Author Archives: Jenn Sheppard

About Jenn Sheppard

Moto/Photo/Journalist. '10 M.A. - Magazine, Newspaper and Online Journalism, Syracuse University. Off-road racer. '10-14 Florida Trail Riders Magazine Editor/Publisher

Writing 101: Unlock the Mind

You write because you have an idea in your mind that feels so genuine, so important, so true. And yet, by the time this idea passes through the different filters of your mind, and into your hand, and onto the page or computer screen — it becomes distorted, and it’s been diminished. The writing you end up with is an approximation, if you’re lucky, of whatever it was you really wanted to say.

Author Khaled Hosseini, “How to Write,” the Atlantic

 

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American elite colleges: In a state of ‘complete failure’?

Jenn Sheppard:

Interesting…”if you look at someone who went to Princeton, someone who got into Princeton but didn’t go, and even someone who just applied to Princeton, they end up making the same amount of money because what matters is the kid, not the school. I just wish more people knew that. Still, there’s no question that in terms of prestige and access, going to the best school matters.

Originally posted on Fortune:

It’s rare that academics stir up this much excitement.

Former Yale English professor William Deresiewicz kicked up an awful lot of hullabaloo earlier this year when an article he had written went viral. Its title will help explain: “Don’t send your kids to the Ivy League: The nation’s top colleges are turning our kids into zombies.”

In the article, which was published by The New Republic this summer, Deresiewicz characterized Ivy League students as competitive hoop jumpers who—as adolescents—had been so programmed to try to meet the sky-high requirements of top-tier institutions that once they were admitted and arrived, they simply sought out the next hurdles to clear. They gave more thought to padding their resumes than choosing their coursework and wound up on a conveyor belt into careers on Wall Street or in consultancy.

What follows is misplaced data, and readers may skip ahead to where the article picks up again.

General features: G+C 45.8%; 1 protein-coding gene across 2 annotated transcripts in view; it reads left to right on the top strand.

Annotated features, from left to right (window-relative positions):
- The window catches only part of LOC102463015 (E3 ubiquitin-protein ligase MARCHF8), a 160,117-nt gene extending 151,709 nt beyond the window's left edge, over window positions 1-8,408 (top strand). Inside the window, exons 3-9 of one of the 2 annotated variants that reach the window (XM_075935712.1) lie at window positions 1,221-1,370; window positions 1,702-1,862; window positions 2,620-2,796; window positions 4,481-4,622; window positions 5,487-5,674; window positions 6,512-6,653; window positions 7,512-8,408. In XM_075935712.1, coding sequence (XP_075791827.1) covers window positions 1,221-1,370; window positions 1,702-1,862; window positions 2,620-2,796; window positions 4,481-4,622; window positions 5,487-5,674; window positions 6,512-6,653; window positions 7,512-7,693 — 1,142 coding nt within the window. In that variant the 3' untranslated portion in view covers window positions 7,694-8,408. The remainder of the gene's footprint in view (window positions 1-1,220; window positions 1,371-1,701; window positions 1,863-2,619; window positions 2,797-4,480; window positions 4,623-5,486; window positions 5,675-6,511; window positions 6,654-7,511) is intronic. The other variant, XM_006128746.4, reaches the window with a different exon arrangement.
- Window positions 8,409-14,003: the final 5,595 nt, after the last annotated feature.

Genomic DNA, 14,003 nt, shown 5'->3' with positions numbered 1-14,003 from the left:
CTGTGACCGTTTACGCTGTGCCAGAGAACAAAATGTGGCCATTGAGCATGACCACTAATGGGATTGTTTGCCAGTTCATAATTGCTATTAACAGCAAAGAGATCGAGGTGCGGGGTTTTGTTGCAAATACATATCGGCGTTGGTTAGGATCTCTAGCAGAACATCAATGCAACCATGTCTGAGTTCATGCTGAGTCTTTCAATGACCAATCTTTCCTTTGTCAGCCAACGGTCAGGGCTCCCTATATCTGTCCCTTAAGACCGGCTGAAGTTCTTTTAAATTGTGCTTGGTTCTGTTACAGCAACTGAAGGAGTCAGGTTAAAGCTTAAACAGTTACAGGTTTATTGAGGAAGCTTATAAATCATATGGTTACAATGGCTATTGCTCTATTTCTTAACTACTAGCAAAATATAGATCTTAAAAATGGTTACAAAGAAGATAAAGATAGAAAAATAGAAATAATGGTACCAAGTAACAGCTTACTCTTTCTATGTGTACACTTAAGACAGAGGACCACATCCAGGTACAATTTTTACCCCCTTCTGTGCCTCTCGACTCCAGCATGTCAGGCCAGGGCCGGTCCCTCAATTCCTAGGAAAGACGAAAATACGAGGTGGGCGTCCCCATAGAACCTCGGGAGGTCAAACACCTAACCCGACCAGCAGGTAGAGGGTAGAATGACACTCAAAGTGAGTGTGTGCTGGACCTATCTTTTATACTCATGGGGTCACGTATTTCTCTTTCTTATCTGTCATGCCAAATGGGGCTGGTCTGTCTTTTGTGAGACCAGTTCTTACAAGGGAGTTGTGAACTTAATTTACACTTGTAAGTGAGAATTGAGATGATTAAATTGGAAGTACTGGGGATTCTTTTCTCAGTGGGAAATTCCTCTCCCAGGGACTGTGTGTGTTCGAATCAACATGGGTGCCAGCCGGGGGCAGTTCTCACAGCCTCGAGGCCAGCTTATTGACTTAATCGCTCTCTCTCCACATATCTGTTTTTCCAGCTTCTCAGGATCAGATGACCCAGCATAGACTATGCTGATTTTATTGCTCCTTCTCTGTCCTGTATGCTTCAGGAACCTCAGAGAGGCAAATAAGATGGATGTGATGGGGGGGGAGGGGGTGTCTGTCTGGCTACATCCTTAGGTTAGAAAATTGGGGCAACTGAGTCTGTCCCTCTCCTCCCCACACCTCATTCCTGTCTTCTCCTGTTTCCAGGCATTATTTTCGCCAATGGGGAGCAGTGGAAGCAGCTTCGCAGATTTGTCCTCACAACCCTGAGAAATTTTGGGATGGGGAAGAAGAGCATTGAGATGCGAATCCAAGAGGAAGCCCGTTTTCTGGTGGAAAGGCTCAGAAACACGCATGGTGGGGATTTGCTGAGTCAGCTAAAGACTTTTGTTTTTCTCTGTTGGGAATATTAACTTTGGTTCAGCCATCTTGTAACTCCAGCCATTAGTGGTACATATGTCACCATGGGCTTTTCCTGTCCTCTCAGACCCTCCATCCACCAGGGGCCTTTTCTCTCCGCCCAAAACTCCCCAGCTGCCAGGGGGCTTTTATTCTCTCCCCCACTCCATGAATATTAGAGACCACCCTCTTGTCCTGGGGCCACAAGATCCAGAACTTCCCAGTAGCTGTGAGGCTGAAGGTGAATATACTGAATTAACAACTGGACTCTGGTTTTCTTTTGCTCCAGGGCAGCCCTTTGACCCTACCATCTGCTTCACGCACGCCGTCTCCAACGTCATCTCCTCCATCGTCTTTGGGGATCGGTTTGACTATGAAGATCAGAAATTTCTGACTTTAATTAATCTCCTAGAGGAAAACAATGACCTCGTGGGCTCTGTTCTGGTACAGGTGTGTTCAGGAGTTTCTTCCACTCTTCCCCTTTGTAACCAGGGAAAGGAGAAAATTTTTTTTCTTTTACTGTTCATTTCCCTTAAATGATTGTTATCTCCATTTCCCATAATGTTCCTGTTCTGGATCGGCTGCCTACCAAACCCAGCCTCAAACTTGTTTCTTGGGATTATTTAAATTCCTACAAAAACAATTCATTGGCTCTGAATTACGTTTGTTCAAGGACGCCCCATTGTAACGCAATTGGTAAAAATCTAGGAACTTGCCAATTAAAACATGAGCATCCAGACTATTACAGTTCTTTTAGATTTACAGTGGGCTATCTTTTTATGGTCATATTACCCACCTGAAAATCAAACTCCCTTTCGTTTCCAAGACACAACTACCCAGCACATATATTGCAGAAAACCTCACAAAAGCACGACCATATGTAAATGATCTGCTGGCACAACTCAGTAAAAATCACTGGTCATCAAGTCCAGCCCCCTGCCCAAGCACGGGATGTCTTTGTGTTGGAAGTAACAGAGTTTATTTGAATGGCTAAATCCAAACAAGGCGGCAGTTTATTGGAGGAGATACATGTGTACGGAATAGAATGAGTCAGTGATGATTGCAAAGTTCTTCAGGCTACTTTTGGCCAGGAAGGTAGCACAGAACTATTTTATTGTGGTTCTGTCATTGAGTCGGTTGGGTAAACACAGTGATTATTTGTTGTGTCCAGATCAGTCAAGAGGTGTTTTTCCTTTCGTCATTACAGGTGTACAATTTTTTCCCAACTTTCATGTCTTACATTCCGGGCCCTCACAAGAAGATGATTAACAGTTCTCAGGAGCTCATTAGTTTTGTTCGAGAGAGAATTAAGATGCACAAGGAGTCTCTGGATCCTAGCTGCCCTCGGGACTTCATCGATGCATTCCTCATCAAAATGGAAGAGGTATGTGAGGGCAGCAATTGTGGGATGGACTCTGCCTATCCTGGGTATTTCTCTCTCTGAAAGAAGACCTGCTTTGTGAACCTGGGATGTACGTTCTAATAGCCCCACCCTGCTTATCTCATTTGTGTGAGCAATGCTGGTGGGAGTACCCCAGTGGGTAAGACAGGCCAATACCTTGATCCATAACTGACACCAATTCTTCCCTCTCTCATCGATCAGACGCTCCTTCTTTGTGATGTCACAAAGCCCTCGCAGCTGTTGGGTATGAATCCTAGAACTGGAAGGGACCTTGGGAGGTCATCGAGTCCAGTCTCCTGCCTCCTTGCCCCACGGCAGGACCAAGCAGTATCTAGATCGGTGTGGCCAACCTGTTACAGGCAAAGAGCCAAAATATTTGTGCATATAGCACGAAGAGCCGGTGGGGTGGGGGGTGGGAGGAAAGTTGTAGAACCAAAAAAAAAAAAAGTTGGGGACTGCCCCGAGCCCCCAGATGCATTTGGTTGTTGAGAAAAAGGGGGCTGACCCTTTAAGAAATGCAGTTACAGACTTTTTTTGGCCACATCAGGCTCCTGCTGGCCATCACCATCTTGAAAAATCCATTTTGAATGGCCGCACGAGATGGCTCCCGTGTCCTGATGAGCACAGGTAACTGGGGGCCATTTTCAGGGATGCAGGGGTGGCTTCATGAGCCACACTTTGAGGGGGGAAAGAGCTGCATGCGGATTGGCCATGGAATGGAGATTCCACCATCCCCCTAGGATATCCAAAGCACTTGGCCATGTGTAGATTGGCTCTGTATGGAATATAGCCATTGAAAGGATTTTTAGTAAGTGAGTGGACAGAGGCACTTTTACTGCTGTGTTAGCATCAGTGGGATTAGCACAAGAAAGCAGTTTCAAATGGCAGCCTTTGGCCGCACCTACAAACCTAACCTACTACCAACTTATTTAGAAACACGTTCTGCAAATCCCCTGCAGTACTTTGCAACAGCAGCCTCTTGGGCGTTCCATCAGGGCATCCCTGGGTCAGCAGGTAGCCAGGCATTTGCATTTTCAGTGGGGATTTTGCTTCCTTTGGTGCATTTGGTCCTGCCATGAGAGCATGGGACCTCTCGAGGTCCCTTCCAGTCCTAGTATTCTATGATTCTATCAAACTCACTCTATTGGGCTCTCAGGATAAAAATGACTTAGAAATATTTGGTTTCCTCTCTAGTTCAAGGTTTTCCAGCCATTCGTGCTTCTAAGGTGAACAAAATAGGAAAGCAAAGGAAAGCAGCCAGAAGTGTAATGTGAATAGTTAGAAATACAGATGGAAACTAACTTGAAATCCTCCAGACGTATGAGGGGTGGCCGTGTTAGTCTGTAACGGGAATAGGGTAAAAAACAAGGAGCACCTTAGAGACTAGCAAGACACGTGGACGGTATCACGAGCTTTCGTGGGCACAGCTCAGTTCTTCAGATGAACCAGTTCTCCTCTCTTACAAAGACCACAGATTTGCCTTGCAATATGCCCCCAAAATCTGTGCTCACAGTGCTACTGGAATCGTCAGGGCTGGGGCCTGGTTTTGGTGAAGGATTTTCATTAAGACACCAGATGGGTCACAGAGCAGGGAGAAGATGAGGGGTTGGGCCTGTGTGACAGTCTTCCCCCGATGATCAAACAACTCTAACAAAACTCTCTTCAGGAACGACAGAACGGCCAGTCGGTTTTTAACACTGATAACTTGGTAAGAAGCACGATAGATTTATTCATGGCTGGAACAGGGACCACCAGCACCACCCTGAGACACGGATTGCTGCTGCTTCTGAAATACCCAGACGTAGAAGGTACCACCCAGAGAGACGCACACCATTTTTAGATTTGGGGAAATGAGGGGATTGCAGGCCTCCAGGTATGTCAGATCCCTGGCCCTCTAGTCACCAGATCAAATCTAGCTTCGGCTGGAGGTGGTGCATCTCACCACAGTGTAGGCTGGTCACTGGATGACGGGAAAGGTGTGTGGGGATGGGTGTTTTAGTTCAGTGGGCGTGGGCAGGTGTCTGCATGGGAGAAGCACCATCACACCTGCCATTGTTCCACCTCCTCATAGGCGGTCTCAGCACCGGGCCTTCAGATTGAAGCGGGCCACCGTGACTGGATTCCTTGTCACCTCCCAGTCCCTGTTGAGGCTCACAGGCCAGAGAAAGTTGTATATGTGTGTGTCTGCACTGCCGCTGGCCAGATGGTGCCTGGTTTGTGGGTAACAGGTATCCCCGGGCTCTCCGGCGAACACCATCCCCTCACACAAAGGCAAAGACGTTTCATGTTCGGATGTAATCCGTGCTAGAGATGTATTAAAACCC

In his recently published book Excellent Sheep: The Miseducation of the American Elite and The…

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In threes

I’m teaching my Journalism students how to structure a news story by utilizing the Rule of Three. Bad (or good) things happen in threes. Why, they want to know? That’s just how it is, I tell them.

The Rule of Three is a writing principle that suggests that things that come in threes are inherently funnier, more satisfying, or more effective than other numbers of things.

To prove my point, I’ve had three bad things happen to me recently. The first was hurting my hand in my race three weeks ago. It still hurts! The second was my kickstarter breaking off before my next race in South Carolina. I drove all the way there (and had my suspension serviced the Friday before) for nothing! [Note: Not really nothing. I put on my journalist hat and started taking pictures, instead.] 

My teammate #9 where I should be starting next to her!

My teammate #9 where I should be starting next to her!

Someone actually snapped a photo of me taking pictures! (Mariah Lacy Photo)